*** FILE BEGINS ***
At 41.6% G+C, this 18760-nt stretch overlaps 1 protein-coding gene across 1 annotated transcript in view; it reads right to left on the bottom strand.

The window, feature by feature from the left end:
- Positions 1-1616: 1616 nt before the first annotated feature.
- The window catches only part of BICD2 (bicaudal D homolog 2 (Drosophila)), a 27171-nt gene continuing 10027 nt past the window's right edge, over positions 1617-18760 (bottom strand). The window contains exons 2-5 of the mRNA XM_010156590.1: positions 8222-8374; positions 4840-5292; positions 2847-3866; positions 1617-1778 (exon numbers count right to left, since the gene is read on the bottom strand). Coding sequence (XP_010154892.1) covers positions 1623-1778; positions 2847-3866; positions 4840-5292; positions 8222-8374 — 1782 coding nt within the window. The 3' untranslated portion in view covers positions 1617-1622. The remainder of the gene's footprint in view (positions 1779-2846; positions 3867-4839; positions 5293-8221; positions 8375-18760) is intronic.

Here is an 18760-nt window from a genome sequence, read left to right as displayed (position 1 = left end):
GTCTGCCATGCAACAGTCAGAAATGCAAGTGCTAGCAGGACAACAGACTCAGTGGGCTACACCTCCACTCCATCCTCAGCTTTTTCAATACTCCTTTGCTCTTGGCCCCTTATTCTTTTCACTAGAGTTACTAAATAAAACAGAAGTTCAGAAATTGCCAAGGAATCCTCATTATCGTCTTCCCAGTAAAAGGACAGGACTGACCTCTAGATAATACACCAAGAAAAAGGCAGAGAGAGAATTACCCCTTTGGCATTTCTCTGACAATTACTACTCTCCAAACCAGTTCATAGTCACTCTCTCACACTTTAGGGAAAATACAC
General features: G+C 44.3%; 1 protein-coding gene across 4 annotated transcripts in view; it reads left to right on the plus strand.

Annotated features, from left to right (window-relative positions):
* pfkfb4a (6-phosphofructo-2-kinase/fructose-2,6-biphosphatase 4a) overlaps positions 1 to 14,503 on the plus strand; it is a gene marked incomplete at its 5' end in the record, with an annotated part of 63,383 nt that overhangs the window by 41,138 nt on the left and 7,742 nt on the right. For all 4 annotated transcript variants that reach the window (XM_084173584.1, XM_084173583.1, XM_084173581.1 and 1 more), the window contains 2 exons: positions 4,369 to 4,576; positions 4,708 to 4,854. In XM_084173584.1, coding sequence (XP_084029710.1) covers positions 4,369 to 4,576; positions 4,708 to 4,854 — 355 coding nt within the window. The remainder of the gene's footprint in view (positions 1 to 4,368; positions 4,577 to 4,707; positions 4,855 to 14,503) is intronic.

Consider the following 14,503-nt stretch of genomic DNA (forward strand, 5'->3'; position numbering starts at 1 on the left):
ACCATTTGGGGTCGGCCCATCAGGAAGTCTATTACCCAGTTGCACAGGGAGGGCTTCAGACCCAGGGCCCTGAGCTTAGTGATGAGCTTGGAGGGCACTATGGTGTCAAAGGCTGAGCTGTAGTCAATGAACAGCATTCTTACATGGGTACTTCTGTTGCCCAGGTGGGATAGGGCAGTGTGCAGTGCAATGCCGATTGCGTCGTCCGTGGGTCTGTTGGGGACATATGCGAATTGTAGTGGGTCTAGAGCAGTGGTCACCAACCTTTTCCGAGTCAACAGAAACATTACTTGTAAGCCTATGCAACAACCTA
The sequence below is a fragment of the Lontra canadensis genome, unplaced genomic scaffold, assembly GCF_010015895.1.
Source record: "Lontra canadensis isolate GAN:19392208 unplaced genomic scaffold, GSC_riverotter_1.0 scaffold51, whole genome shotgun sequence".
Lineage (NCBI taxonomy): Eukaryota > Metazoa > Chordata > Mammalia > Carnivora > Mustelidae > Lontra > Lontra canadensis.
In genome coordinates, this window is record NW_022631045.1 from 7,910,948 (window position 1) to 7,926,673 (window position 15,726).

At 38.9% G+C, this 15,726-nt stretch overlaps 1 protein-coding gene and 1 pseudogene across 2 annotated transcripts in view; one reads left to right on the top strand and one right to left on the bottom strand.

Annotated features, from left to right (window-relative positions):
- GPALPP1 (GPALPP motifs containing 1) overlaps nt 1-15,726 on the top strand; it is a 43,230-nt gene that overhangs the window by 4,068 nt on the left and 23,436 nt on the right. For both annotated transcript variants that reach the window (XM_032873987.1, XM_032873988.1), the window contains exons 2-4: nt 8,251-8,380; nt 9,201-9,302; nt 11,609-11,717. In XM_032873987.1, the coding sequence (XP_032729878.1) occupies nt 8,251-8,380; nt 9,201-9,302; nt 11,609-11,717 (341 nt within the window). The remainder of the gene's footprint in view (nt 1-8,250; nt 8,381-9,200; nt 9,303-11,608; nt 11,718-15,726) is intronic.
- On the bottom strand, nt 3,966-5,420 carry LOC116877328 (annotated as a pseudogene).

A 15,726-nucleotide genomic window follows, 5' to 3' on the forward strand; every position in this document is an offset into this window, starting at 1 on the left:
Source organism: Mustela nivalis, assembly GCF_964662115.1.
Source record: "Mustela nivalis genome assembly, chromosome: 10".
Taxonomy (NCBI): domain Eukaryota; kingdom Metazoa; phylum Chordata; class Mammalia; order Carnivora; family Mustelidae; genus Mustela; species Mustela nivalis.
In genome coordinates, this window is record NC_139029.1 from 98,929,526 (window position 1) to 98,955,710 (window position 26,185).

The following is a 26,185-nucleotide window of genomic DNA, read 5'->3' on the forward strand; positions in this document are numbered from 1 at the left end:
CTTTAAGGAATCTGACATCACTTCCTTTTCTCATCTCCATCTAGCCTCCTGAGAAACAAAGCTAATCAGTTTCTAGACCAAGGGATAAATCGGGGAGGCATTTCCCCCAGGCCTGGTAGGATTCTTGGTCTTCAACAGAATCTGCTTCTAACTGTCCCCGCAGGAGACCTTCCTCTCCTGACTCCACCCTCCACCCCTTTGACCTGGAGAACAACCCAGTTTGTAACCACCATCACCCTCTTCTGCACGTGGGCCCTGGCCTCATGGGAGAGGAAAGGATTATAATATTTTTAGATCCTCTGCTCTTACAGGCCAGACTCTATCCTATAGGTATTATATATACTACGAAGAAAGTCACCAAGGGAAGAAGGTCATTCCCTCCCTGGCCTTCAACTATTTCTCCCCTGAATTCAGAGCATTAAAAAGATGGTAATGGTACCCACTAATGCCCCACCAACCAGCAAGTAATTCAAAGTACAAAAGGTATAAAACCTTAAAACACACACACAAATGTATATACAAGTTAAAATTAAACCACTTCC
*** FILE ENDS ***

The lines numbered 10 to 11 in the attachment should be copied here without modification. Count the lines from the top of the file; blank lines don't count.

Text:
Consider the following 14,503-nt stretch of genomic DNA (forward strand, 5'->3'; position numbering starts at 1 on the left):
ACCATTTGGGGTCGGCCCATCAGGAAGTCTATTACCCAGTTGCACAGGGAGGGCTTCAGACCCAGGGCCCTGAGCTTAGTGATGAGCTTGGAGGGCACTATGGTGTCAAAGGCTGAGCTGTAGTCAATGAACAGCATTCTTACATGGGTACTTCTGTTGCCCAGGTGGGATAGGGCAGTGTGCAGTGCAATGCCGATTGCGTCGTCCGTGGGTCTGTTGGGGACATATGCGAATTGTAGTGGGTCTAGAGCAGTGGTCACCAACCTTTTCCGAGTCAACAGAAACATTACTTGTAAGCCTATGCAACAACCTA